When did you realize your own family history would be such a significant part of the movie?
After about one or two months of filming, the sentence that’s in the film came to mind: I’m the same age as Brazilian democracy, and I thought after 30 years we would be standing on solid ground. When I found that sentence, I found what story I wanted to tell. I started to see so many similarities between what had happened in ’64, and the fact that my family was very much pro- the military coup. I found it fascinating to see what was happening today through the lens of these repetitions, and the idea from [Giuseppe Tomasi di Lampedusa’s novel] The Leopard: “For everything to stay the same, everything must change.” I thought my family’s story would help a spectator understand the cyclical nature of Brazilian history.
Did you think about bringing your family into it more directly, perhaps by interviewing them?
I did. I interviewed my grandfather a couple of times, but it didn’t really fit into the story. It felt like another story in itself once I went deeper. My mother kind of managed to integrate herself more seamlessly. But it’s hard. The film dictates what can fit and what can’t.
We’ve acquired this idea that democratic governments are the pinnacle of human achievement, and that once a society has gotten to that point, people will never let it go.
And since 2016, we’ve all realized that that’s possibly not the case. That’s quite daunting.
How much are you thinking about or playing up those parallels with other countries in the film?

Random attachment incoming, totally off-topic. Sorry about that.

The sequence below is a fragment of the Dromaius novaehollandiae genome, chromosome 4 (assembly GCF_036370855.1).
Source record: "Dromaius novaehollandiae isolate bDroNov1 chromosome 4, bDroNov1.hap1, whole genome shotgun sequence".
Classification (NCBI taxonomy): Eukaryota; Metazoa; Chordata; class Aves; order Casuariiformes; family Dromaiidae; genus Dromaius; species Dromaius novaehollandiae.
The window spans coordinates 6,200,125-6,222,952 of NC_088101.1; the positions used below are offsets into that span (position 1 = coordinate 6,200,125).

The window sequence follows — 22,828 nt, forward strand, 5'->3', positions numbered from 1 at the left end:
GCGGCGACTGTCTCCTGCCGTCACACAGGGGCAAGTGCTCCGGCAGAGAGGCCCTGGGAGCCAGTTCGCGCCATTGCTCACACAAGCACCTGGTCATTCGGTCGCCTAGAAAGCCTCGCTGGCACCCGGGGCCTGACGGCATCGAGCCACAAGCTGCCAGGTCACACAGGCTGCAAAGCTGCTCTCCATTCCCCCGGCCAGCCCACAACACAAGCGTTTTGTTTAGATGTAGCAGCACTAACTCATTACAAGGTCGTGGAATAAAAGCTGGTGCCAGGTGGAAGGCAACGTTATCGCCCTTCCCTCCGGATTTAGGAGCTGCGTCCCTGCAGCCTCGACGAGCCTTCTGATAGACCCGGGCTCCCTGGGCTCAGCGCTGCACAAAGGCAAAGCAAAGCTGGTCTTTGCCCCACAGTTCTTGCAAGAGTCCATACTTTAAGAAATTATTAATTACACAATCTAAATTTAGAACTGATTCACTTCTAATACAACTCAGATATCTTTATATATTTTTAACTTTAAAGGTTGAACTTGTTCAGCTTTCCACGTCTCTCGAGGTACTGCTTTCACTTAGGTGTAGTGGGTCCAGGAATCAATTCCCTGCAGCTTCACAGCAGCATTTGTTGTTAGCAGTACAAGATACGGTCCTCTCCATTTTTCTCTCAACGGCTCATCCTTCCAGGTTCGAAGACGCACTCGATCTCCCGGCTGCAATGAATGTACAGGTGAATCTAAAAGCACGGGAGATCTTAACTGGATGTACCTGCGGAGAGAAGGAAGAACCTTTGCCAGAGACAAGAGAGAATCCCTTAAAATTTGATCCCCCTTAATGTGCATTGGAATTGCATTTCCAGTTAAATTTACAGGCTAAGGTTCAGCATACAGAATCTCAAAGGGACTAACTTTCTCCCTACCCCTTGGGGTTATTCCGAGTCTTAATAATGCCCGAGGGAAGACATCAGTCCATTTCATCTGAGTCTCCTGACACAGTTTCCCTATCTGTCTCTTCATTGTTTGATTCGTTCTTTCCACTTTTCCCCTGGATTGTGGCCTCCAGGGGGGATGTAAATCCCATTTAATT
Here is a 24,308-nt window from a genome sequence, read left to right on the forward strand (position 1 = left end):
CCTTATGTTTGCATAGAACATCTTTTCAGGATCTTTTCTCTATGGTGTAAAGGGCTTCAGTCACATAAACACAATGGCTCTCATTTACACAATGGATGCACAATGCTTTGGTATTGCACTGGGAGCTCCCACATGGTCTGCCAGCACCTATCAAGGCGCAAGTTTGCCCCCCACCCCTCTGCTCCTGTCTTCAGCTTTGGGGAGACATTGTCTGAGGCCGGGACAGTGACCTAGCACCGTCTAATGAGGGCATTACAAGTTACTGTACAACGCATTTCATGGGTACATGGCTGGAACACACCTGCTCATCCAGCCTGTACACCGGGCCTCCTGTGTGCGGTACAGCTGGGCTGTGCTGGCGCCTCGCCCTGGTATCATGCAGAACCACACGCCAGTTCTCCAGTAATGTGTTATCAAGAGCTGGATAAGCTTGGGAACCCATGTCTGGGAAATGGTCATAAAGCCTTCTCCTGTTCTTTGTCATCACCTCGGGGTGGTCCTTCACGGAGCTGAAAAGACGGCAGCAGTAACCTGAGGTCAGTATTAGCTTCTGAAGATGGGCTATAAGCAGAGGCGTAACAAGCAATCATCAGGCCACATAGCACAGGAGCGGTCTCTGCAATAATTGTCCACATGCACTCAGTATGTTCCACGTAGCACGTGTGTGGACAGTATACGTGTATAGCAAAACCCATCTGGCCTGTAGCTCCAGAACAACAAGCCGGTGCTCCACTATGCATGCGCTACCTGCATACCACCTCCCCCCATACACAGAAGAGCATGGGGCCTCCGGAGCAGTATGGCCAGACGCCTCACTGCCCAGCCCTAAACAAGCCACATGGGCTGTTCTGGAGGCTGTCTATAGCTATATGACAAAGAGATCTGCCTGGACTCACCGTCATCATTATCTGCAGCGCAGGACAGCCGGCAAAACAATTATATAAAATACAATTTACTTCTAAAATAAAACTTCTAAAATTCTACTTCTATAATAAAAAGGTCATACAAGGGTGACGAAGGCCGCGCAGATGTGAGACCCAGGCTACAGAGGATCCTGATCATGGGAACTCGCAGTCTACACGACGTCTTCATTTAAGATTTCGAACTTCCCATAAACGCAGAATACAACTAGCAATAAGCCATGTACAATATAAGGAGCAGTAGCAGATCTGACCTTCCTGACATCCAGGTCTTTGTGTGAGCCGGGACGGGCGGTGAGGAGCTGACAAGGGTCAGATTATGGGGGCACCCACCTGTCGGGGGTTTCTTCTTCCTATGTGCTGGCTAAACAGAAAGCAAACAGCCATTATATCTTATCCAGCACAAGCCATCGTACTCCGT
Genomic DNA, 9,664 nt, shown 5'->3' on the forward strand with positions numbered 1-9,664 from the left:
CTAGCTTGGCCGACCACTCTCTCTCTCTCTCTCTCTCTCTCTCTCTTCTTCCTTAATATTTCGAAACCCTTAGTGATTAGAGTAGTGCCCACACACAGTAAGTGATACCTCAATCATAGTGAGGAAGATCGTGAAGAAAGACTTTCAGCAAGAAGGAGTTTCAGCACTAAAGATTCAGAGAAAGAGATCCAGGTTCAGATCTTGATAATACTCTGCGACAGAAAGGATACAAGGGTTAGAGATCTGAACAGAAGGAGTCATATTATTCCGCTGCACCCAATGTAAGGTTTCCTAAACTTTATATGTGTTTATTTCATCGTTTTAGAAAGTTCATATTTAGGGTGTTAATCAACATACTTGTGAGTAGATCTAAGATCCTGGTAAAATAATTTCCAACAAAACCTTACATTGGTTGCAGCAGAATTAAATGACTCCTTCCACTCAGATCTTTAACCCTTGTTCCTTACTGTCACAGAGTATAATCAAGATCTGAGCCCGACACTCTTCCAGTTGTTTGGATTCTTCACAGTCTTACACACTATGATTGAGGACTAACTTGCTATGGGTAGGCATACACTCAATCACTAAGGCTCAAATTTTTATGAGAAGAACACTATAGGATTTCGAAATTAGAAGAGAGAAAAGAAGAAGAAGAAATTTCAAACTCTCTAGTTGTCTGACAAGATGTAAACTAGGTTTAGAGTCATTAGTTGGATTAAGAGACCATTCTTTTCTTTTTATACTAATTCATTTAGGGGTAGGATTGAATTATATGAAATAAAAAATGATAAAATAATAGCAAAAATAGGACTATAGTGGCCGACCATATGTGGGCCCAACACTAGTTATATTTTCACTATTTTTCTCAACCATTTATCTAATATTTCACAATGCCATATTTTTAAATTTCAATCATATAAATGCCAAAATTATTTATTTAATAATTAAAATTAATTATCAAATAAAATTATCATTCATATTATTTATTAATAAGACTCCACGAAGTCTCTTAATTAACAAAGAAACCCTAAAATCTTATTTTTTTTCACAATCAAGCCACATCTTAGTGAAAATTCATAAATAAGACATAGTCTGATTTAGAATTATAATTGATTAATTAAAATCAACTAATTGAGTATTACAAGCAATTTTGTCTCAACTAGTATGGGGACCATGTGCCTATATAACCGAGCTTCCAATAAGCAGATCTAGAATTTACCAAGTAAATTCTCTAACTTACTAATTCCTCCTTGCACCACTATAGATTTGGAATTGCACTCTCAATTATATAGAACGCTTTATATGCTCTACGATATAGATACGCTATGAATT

When it began, I was like, “Oh my God. This is just happening in Brazil. How abnormal of us.” But then about June 2016, when Brexit happened, and when Trump won in November, it was clear that it was a global phenomenon. There’s so many reasons behind it, but for me one of them is the way money is asphyxiating democracy, and how on one level that has taken out people’s belief in democracy. You elect a politician, and then even if they are progressive, they have to do deals. What happened in Brazil with the Workers’ Party is that it started more progressive and then as time passed, it became less and less so. … And so people went to the streets to ask for more—more democracy, in a sense. it was also very unorganized and didn’t have a leadership behind it or a very good narrative behind it, just like Occupy Wall Street and the Arab Spring, and was quickly co-opted by the right, which did have a good narrative at that point.
The movement in Brazil began over a rise in bus fares, which would seem to indicate that there was a lot of dissatisfaction right under the surface, and it didn’t take much to bring it up.
Definitely. But I think there’s more still to be discovered, like the role that social media played in those protests, because they were very much mobilized by social media and those protests changed very quickly. They began extremely progressive and in about 10 days, you started seeing people asking for the return of the military right then. And they released all these pages on Facebook, like Anonymous Brazil and Movimento Brasil Livre and Students for Liberty. … There’s a lot of mystery in how much manipulation there was then.